Panzer U, Kluge S, Kreymann G, Wolf G (2004) Combination of intermittent haemodialysis and high-volume continuous haemofiltration for the treatment of severe metformin-induced lactic acidosis. Nephrol Dial Transpl 19:2157–2158CrossRefGoogle Scholar
  29. 29.
    Guo PY, Storsley LJ, Finkle SN (2006) Severe lactic acidosis treated with prolonged hemodialysis: recovery after massive overdoses of metformin. Semin Dial 19:80–83CrossRefGoogle Scholar
  30. 30.
    Teutonico A, Libutti P, Lomonte C, Antonelli M, Casucci F, Basile C (2008) Treatment of metformin-associated lactic acidosis with sustained low-efficiency daily dialysis. NDT Plus 1:380–381Google Scholar
  31. 31.
    Angioi A, Cabiddu F, Conti M, Pili G, Atzeni A, Matta V et al (2018) Metformin associated lactic acidosis: a case series of 28 patients treated with sustained low-efficiency dialysis (SLED) and long term follow-up. BMC Nephrol 19:77CrossRefGoogle Scholar
  32. 32.
    Moioli A, Maresca B, Manzione A et al (2016) Metformin associated lactic acidosis (MALA): clinical profiling and management. J Nephrol 29:783–789CrossRefGoogle Scholar
  33. 33.
    Kajbaf F, Bennis Y, Hurtel-Lemaire AS, Andréjak M, Lalau JD (2016) Unexpectedly long half-life of metformin elimination in cases of metformin accumulation. Diabet Med 33:105–110CrossRefGoogle Scholar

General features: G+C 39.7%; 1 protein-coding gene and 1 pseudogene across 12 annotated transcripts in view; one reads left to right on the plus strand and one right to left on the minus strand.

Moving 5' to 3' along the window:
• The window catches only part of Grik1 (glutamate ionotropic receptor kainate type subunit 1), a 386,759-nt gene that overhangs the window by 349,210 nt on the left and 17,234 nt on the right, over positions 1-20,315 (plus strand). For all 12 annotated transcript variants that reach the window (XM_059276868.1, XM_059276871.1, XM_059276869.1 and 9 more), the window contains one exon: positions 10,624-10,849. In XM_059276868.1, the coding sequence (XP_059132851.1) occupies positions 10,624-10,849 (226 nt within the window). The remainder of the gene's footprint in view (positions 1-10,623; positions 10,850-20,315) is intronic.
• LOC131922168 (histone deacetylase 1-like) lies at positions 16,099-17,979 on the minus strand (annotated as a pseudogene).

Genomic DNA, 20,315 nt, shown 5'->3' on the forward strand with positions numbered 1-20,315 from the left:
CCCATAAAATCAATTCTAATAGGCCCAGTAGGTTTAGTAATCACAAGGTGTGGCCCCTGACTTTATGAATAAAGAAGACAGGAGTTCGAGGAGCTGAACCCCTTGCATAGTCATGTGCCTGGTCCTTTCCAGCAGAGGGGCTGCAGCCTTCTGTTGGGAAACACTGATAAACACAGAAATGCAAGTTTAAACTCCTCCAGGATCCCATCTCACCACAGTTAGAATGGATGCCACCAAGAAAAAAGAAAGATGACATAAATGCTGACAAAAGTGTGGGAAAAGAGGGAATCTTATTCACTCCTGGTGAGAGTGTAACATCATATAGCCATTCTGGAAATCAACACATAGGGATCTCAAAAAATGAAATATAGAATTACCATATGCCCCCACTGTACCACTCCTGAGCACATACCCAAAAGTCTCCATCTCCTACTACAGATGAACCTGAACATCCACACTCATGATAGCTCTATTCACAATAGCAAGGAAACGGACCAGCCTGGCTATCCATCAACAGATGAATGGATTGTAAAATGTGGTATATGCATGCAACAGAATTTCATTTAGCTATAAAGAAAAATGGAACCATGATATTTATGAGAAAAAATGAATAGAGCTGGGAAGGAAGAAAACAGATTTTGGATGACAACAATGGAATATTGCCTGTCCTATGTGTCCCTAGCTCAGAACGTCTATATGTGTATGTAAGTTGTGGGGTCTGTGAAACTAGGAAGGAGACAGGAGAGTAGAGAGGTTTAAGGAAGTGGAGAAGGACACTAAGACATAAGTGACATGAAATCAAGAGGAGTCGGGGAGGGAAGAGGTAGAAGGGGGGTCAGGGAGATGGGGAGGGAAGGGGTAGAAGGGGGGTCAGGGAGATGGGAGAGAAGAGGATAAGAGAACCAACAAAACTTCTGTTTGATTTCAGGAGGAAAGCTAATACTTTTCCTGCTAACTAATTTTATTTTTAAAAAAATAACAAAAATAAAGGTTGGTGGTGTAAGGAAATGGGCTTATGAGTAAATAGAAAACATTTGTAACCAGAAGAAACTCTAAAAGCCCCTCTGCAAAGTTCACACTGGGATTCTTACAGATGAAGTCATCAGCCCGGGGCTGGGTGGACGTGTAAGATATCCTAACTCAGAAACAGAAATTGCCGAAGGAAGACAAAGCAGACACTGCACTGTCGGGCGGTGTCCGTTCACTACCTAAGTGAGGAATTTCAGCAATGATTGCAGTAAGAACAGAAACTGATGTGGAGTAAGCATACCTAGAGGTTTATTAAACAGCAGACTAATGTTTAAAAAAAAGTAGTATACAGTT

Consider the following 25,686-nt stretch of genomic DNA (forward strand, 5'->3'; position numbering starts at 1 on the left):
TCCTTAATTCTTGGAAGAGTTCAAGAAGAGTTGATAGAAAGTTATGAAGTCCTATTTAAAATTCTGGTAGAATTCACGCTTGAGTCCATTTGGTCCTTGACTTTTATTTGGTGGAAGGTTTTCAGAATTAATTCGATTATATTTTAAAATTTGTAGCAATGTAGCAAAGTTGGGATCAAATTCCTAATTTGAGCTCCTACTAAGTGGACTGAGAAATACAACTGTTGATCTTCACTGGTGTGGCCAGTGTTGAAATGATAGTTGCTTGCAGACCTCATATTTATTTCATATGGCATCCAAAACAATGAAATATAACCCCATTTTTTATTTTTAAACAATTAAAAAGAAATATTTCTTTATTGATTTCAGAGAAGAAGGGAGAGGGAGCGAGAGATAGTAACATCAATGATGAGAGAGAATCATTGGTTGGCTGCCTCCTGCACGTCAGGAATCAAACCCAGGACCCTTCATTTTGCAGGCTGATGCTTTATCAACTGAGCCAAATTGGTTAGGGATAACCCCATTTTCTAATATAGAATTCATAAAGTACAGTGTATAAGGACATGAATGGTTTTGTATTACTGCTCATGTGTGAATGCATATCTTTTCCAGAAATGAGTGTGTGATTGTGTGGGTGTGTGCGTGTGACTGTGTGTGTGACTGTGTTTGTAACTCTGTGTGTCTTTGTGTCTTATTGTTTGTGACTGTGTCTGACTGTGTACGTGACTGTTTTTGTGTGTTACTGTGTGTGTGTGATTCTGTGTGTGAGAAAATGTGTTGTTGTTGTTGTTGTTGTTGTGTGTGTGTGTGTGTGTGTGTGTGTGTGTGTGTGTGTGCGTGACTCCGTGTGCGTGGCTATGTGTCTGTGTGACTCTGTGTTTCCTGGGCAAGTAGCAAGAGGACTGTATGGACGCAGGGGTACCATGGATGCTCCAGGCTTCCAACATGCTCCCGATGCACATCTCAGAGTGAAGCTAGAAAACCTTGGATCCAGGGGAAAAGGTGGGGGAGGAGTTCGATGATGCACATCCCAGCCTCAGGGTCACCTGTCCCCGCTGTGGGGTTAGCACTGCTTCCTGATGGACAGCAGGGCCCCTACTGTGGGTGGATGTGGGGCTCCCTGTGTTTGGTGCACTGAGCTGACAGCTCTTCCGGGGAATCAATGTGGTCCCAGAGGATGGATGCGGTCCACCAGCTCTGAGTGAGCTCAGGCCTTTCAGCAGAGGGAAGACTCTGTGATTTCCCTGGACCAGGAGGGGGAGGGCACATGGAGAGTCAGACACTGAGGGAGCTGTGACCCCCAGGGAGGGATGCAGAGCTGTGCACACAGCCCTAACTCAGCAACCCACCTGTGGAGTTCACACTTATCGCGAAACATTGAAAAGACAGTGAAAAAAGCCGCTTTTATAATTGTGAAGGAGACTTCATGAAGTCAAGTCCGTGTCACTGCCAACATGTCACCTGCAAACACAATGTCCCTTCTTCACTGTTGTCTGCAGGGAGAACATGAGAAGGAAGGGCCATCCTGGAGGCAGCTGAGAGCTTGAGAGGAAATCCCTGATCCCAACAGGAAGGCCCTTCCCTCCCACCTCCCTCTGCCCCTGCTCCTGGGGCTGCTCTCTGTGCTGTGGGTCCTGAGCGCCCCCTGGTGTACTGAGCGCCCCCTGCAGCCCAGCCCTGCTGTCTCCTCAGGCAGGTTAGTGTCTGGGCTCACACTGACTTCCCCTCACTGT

34. 34.
    Seidowsky A, Nseir S, Houdret N, Fourrier F (2009) Metformin-associated lactic acidosis: a prognostic and therapeutic study. Crit Care Med 37:2191–2196CrossRefGoogle Scholar
  35. 35.
    Chiew AL, Wright DFB, Dobos NM et al (2018) “Massive” metformin overdose. Br J Clin Pharmacol. Google Scholar

Copyright information

© Italian Society of Nephrology 2018

Authors and Affiliations

  • Paolo Greco
    • 1
  • Giuseppe Regolisti
    • 1
    Email author
  • Umberto Maggiore
    • 2
  • Elena Ferioli
    • 1
  • Filippo Fani
    • 1
  • Carlo Locatelli
    • 3
  • Elisabetta Parenti
    • 1
  • Caterina Maccari
    • 1
  • Ilaria Gandolfini
    • 2
  • Enrico Fiaccadori
    • 1
  1. 1.Acute and Chronic Renal Failure Unit, Department of Medicine and SurgeryUniversity of ParmaParmaItaly
  2. 2.Renal Transplant Unit, Department of Medicine and SurgeryUniversity of ParmaParmaItaly
  3. 3.Poison Control Centre and National Toxicology Information Centre, Toxicology UnitIstituti Clinici Scientifici Maugeri Spa-SB, IRCCS Pavia Hospital and University of PaviaPaviaItaly

Personalised recommendations